Defense lawyers should always remove Fair Labor Standards Act cases to federal court, right?
I thought so until last October, when Florida’s Third District Court of Appeals, relying on the U.S. Seventh Circuit Court of Appeals’ decision in Kasten v. Saint-Gobain Performance Plastics Corp., 570 F.3d 834, 838-40 (7th Cir. 2009), ruled that to “file” a complaint under the FLSA, the employee must complain in writing. See Alvarado v. Bayshore Grove Mgmt., LLC, 2010 Fla. App. LEXIS 15020 (Fla. 3d DCA 2010). This decision was at odds with precedent in the U.S. Court of Appeals for the Eleventh Circuit (which covers Florida, Georgia, and Alabama). I wrote a blog post at the time recommending that defense attorneys reconsider their practice of removing FLSA retaliation cases to federal court. If the employee did not make a written complaint, the employer was probably better off in state court, where the employer could argue that the employee did not engage in protected activity under the FLSA.
In March of this year, the United States Supreme Court vacated the Seventh Circuit’s decision in Kasten, holding that oral complaints can suffice under the FLSA. See Kasten v. Saint-Gobain Performance Plastics Corp., 131 S. Ct. 1325 (U.S. 2011). I thought that it was back to business as usual, and that defense attorneys should resume their practice of removing FLSA retaliation cases to federal court.
Now I’m re-thinking that strategy again. Last week, the Third DCA issued a new decision in Alvarado that acknowledges the Supreme Court’s holding in Kasten, but once again seems to construe the concept of protected activity under the FLSA more narrowly than Eleventh Circuit precedents. See Alvarado v. Bayshore Grove Mgmt., LLC, 2011 Fla. App. LEXIS 12136 (Fla. 3d DCA. Aug. 3, 2011).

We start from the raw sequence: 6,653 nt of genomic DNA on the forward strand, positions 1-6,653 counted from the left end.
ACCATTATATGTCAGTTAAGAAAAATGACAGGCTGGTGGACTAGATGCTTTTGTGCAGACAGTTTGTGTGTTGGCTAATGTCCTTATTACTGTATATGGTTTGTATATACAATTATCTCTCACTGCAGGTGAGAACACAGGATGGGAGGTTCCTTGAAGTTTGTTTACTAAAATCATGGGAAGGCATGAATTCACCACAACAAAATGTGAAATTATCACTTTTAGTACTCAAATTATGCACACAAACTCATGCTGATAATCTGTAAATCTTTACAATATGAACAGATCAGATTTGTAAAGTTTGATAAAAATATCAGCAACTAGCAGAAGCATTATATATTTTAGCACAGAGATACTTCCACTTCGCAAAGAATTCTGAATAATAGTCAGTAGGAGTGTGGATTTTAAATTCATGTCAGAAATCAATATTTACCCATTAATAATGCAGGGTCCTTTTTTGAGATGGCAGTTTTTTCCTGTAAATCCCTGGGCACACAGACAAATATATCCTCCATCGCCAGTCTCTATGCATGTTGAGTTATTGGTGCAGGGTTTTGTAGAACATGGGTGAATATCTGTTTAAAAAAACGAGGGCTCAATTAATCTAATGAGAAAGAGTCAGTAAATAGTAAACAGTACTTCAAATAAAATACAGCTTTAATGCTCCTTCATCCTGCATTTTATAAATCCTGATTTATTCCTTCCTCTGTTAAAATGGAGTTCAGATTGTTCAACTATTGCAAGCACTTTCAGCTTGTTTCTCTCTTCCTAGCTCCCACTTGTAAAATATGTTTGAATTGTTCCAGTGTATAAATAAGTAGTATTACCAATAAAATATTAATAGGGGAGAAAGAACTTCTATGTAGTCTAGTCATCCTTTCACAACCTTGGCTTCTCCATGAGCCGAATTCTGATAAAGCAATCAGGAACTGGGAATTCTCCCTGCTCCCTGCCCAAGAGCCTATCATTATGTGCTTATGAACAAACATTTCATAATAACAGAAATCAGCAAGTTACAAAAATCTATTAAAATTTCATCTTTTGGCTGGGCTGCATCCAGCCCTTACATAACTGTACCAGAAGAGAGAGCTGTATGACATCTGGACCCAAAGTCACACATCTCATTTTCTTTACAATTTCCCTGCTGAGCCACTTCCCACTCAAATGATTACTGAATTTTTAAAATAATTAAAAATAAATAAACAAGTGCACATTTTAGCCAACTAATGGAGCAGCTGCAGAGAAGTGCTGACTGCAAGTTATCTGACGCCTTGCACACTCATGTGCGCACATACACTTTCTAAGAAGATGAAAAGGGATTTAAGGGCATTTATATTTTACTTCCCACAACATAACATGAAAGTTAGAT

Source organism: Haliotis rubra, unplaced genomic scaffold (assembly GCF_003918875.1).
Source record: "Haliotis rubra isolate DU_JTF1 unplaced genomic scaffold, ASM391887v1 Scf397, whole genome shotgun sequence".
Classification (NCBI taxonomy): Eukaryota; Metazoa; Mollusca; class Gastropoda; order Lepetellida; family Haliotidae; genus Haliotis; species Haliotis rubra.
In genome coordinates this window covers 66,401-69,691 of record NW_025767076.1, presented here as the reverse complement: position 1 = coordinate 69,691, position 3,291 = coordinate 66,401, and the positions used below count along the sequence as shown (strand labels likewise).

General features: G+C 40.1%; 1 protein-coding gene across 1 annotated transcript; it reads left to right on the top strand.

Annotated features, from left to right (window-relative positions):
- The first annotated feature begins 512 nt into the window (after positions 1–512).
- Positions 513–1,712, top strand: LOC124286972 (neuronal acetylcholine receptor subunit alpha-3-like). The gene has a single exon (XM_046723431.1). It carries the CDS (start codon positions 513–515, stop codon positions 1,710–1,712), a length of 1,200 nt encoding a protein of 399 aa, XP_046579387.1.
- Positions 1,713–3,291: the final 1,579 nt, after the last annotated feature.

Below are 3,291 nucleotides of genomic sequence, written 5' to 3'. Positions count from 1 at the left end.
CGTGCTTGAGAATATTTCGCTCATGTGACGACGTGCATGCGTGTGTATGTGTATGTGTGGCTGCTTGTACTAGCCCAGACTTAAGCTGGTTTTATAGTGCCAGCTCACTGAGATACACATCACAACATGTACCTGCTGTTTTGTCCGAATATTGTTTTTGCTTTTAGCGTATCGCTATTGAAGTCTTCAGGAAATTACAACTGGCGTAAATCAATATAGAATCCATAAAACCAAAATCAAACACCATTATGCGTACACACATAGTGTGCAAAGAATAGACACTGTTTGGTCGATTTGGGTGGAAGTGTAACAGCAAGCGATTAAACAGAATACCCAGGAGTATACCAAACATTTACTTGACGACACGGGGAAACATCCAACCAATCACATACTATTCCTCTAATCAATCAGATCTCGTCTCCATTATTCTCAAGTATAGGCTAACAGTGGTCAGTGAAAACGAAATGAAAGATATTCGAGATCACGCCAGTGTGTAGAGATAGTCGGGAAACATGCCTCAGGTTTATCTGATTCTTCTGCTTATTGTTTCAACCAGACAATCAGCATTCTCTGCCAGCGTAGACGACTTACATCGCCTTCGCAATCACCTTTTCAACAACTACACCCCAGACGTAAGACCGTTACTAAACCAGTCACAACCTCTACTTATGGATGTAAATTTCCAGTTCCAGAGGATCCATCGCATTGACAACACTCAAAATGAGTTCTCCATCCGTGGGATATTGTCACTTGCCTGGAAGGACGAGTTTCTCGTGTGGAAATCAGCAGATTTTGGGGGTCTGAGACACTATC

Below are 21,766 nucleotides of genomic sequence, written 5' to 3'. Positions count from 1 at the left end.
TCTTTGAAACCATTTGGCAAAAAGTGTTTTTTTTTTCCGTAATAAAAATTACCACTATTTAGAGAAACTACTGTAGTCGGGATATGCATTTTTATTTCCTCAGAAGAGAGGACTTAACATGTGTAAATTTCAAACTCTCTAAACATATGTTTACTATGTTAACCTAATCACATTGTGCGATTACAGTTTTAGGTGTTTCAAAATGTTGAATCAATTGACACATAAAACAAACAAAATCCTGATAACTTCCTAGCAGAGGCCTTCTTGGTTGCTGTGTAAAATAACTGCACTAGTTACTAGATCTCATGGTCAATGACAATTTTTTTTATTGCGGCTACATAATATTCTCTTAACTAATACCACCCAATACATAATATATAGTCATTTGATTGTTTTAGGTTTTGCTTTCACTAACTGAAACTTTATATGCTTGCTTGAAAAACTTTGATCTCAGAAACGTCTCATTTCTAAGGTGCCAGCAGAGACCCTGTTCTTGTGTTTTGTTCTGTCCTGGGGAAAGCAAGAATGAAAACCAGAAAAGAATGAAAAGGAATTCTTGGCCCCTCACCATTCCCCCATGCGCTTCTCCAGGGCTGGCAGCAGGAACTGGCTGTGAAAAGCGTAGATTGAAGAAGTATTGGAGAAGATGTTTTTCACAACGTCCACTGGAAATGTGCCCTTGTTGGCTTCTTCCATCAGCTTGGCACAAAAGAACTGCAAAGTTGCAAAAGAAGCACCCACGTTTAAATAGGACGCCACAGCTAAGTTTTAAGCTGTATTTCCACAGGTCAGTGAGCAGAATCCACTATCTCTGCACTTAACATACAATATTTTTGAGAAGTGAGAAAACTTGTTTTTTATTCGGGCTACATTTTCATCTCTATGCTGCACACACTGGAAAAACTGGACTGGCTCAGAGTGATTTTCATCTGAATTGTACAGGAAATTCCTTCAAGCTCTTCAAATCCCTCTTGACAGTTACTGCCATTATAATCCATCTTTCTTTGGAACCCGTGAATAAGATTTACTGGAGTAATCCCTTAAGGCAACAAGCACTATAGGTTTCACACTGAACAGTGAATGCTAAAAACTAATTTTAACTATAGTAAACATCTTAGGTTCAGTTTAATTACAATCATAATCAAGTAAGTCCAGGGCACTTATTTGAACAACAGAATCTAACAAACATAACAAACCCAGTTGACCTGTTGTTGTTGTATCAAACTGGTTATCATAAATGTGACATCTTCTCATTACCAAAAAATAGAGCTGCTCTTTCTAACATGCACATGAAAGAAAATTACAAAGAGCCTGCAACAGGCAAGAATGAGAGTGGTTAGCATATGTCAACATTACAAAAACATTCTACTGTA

In Alvarado, the plaintiff described his complaint to his employer as follows:
Just before I was fired on July 11, 2007, I complained to Defendant's management that I was not receiving the correct amount of pay since my time records were altered and/or falsified so as to avoid having to pay me overtime.
The Third DCA held that “[i]t is obvious that this ‘complaint’ fell far short of the degree of specificity and reference to the statute required by the Supreme Court [in Kasten].” In Kasten, the Supreme Court held that “[t]o fall within the scope of the antiretaliation provision, a complaint must be sufficiently clear and detailed for a reasonable employer to understand it, in light of both content and context, as an assertion of rights protected by the statute and a call for their protection.”
The Alvarado decision once again seems at odds with Eleventh Circuit precedents and other federal court decisions, under which employees can engage in protected activity by complaining about a practice that is regulated by the FLSA without mentioning the FLSA by name. See, .e.g, EEOC v. White & Son Enters., 881 F.2d 1006, 1011-12 (11th Cir. 1989) (finding that employees' informal complaints concerning unequal pay, which did not involve citation of the Equal Pay Act or the FLSA, constituted protected activity); Debrecht v. Osceola County, 243 F. Supp. 2d 1364, 1374 (M.D. Fla. 2003) (finding that employees' informal complaints to employer concerning unpaid overtime constituted protected activity under the FLSA).
I do not believe the Supreme Court’s decision in Kasten changed this legal standard. But apparently, in the Third District Court of Appeals, an employee must do something more than complain about not receiving overtime pay. That’s good news for employers, and suggests (once again) that employers may be better off defending FLSA retaliation claims in state court.